Explore Eminem’s beloved teenage home after blaze (photos)

Eminem loved his teenage Detroit home so much that he took a model of it with him on tour.

The nondescript bungalow at 19946 Dresden is where he tapped into his lyrical talents and began to get noticed as a legitimate white hip hop artist.


Eminem LP2For most of his childhood, Marshall Mathers lived in the predominately white suburbs of Warren and Eastpointe and was called a “wigger” because he emulated the black rappers he had admired. At one point, the young teenager even wore a plastic kitchen wall clock on a fake gold chain.

Although his mom continued to send him to Lincoln High in Warren, Eminem gravitated toward black clubs and hangouts. While skipping school and handing out flyers at Osborn High in Detroit, Eminem met a young rapper named Proof. They’d become best friends before Proof’s untimely death in 2006.  

“He wanted to be part of the landscape, part of the environment. I think it was just him assimilating,” his manager Paul Rosenberg told the Los Angeles Times.

Eminem built a reputation as a gifted rhymer at open-mike contests and small clubs. His mom said her son, Marshall Mathers, spent countless hours in his second-floor bedroom accumulating piles of notebooks filled with lyrics.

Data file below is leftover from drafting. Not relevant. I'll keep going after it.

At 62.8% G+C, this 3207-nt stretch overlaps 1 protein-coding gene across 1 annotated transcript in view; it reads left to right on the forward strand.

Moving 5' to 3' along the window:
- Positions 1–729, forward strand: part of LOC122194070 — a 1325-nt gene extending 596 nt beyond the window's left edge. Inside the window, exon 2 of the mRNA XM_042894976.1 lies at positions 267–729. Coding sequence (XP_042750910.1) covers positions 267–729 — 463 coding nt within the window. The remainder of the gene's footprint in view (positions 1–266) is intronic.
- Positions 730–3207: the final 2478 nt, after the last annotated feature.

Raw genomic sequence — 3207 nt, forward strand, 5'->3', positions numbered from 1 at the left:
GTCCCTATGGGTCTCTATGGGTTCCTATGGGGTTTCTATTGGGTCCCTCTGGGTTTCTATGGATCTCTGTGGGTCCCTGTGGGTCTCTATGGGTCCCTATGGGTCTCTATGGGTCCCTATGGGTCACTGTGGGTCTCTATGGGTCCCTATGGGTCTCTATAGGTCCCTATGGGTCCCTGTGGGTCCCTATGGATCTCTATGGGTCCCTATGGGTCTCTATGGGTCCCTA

“Even though we’d moved a lot, he always said the house on Dresden was his childhood home,” his mom, Debbie Nelson, wrote in her memoir, “My Son Marshall, My Son Eminem.”

But life at home was far from easy. He and his mom were at each other’s throats. His relationship with future wife Kim Scott was often turbulent. And he dropped out of high school in 1989.

The 41-year-old rapper paid homage to the home by featuring it on two album covers, “The Marshall Mathers LP” and “The Marshall Mathers LP 2,” which was released last week.

Two days after “The Marshall Mathers LP 2” was released, someone intentionally set fire to the house. The blaze started in his second-floor bedroom.

Perhaps fittingly, Eminem wrote on Instagram last week that he visited his home “for the last time.”

In the mid-1990s, Eminem’s mom decided it was time to move after a neighbor’s house was firebombed.

eminem mansion“I couldn’t sell the house,” Nelson wrote. “The area was going downhill.”

Nelson eventually rented out the house, which has changed owners more than a dozen times since.

Most recently the 767-square-foot bungalow was selling for $32,885.

Most of the houses on his block are either burned out or falling apart.

Steve Neavling

Steve Neavling lives and works in Detroit as an investigative journalist. His stories have uncovered corruption, led to arrests and reforms and prompted FBI investigations.

  • Vick

    Welcome to the club. My childhood come is gone too.

  • Vick

    It’s been 22 years since my parents moved out of our Detroit house. Asked my parents for the address. Looked it up. Gone, as with most of that side of the street.

  • yeah_yeah_no

    It was torn down the other day.

  • Natalie Loren

    He said he visited it for the last time? Makes me wonder if he didn’t know it was going to be set on fire. Lord knows Detroit doesn’t have enough Arson Investigators to investigate anyway.

    • javierjuanmanuel

      Well its toasty and burnt up. It will be knocked over soon. Marshal mathets lp 2 is from mov 2013.

      It nurnef two years after he said his last visit. The area has been rough for 20 years. Its not suspicious at all

      Its in south warren, not detroit.

    • javierjuanmanuel